According to Dr. Robin Dunbar, a professor of evolutionary psychology at Oxford University, I am fast approaching the age when the number of close relationships I’m likely to maintain is about to plummet.
Professor Dunbar is best known for the number 150. This number rose to fame after the anthropologist published a paper in 1993 that sought to prove that, on average, we can practically maintain around 150 meaningful relationships. Since then, 150 has become known as Dunbar’s number.
For those who struggle to stay connected to more than a handful of people, 150 sounds like a lot. But for others who interact with substantially higher numbers of contacts through social media, the researcher’s numbers seem wildly understated. Either way, I’ve never lived in a home that accommodated this many people.
Dr. Dunbar’s theory is based on the size and importance of our neocortex, the part of the brain responsible for conscious thought. His research suggests that our social networks are limited by our capacity to hold more persons in our conscious minds. By the way, the number 1,500 is how many people you can recognize, according to his study.
Closer to home, according to the theory, we can maintain relationships with around 50 total friends. Add the qualifier “good,” and the number drops to 15. Still, our inner circles are limited to around five people who may also appear on our cell phone’s favorites list.
Professor Dunbar’s research rose again to prominence during the height of COVID as psychologists responded to an increasing caseload of clients experiencing increased stress due to isolation. Also, the pandemic winding down allows us to rethink navigating our social and professional circles.
Suppose you have a long list of Facebook friends. In that case, you may agree with a more recent study uncovered by New York Times journalist Jenny Gross that questions Dunbar’s number. She discovered a group of Swedish researchers who argue that the size of our neocortex is not the limiting factor. According to their study, we can maintain a long list of relationships if we’re willing to put in the effort.
When asked about the research that questions his number, Professor Dunbar challenged whether “relationship” in this recent research had the same meaning. Dunbar argues that your relationship is only meaningful if you know them well enough to greet them in an airport lounge without feeling awkward.
There is no doubt that the use of social media to stay connected increased significantly during the pandemic. But on the subject of social media taking us beyond our biological limitations, Dunbar notes that “Having a conversation isn’t like a lighthouse; it is not just blinking away out there, and maybe someone is listening, and maybe somebody is not.”
Nevertheless, building and maintaining relationships take time and effort. And this holds true for our relationship with God. And for God to be a part of our inner circle means putting as much time and effort into our relationship with God as those closest to us.
This connection between belief and effort is logical. We can understand it, and we can do something about it. Prayer, reading scripture, fasting, meditation, journaling, worship, music, art, observing the natural world, and conversations with others all contribute to a closer relationship with God.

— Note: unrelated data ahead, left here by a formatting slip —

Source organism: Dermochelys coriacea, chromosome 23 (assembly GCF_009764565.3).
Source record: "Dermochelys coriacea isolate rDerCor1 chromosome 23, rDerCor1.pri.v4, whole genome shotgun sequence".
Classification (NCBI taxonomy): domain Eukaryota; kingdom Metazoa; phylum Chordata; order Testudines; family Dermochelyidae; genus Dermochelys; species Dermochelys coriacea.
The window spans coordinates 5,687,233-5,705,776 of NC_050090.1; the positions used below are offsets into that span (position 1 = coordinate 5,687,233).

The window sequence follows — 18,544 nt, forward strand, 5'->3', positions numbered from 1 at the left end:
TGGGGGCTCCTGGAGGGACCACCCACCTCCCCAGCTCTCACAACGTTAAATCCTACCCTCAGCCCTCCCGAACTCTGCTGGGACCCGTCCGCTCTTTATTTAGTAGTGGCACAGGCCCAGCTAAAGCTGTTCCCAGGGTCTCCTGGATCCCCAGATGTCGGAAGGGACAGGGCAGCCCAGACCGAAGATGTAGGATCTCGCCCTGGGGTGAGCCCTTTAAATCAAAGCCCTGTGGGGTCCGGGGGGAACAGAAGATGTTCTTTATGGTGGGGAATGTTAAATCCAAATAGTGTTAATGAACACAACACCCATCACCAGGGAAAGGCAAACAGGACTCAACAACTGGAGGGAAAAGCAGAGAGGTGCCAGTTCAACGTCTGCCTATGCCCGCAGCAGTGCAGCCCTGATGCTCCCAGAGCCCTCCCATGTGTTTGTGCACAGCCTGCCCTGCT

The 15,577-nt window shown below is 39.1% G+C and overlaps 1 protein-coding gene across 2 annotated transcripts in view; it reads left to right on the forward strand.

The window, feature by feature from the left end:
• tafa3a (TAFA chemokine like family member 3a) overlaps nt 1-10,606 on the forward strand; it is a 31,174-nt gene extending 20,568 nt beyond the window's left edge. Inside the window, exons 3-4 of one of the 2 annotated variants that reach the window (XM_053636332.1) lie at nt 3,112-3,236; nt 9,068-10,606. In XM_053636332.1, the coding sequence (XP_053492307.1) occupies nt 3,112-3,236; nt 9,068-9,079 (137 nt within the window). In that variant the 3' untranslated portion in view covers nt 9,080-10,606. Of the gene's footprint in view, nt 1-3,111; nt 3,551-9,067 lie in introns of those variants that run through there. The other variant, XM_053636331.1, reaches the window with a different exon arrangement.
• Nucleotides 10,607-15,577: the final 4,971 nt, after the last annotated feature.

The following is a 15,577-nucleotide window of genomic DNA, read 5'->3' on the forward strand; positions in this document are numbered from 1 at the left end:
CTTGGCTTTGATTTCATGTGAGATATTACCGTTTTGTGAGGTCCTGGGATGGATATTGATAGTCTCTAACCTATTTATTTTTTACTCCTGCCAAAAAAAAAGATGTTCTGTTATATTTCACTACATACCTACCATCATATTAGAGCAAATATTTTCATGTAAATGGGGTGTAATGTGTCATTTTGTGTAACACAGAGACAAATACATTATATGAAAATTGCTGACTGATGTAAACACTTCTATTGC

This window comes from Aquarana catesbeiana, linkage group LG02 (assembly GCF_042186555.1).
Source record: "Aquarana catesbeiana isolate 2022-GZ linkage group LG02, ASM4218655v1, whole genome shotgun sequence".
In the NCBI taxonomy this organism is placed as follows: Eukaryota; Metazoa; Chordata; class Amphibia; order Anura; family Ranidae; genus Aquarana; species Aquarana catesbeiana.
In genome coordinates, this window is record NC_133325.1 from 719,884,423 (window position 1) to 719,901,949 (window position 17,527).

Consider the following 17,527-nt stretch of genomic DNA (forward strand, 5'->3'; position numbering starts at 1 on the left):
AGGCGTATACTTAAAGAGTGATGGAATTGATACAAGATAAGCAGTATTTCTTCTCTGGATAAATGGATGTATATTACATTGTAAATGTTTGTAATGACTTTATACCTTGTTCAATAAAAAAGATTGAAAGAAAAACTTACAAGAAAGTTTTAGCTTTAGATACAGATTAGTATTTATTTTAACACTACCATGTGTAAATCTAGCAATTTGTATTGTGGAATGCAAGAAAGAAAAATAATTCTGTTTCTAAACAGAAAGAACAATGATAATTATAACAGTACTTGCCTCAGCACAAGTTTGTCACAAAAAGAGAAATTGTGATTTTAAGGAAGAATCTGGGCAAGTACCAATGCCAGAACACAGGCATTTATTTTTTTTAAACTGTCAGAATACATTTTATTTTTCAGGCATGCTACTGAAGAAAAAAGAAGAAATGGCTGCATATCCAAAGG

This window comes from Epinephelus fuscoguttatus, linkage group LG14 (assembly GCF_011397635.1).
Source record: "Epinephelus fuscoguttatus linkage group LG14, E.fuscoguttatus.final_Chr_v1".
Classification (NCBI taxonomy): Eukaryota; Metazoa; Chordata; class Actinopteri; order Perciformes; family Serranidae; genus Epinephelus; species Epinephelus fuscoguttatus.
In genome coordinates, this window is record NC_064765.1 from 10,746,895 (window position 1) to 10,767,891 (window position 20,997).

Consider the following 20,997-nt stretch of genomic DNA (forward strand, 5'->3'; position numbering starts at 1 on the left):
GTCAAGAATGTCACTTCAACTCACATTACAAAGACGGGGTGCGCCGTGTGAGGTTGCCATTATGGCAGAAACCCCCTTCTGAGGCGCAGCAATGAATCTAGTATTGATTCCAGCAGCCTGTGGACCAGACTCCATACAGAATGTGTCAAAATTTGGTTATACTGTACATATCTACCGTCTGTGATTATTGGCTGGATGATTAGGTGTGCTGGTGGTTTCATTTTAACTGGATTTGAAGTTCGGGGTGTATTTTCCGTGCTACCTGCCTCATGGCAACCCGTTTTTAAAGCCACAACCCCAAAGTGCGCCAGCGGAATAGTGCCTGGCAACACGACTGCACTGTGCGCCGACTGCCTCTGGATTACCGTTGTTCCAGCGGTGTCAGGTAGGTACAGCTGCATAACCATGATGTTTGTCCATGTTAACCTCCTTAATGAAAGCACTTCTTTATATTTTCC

Paul is credited, or blamed, for instructing us to “pray without ceasing.” And while this sounds like Paul had no other friends taking up his time, connecting with God happens when we’re not consciously praying or doing any of the things on the earlier list. At least not in the traditional sense.
You are like light for the whole world… In the same way your light must shine before people.
For example, Isaiah offers a glimpse into the heart of God. We’re told that to get closer to God we should share our food with the hungry and give clothes to those who need them (Isaiah 58:7). When we do, we connect with God.
How do I know this?
Jesus tells us that whenever we offer water to someone thirsty, food to someone hungry, and clothing to someone in need of clothing, it’s Him that we’re really connecting to (Matthew 25:40). That’s the miracle of our friendship with Christ. God’s Spirit is always as close as our own breath.
I pray that you’ll choose to work on keeping Jesus Christ in your inner circle. He should be first on your favorite list. I’m confident that if you do this, the rest of your inner circle will be glad you do. When doing so, we become like a light on a hill quickly noticed (Matthew 5:15).
And it is through our belief that our relationship with God grows. We all struggle with doubt for a multitude of reasons. It’s similar to the highs and lows in our closest relationships. One difference, however, is that God keeps all of His promises and loves us through it all.
Barnabas Piper writes, “Alone we are blind. The Spirit gives sight. Alone we are foolish. The Spirit gives wisdom. Alone we are dead. The Spirit gives life.”
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Content for this series is based in part on:
Barnabas Piper. Help My Unbelief: Why doubt is not the enemy of faith © Barnabas Piper, 2020. Charlotte : The Good Book Company.
Jenny Gross. “Can You Have More Than 150 Friends?.” © New York Times, May 11, 2021. Retrieved from: link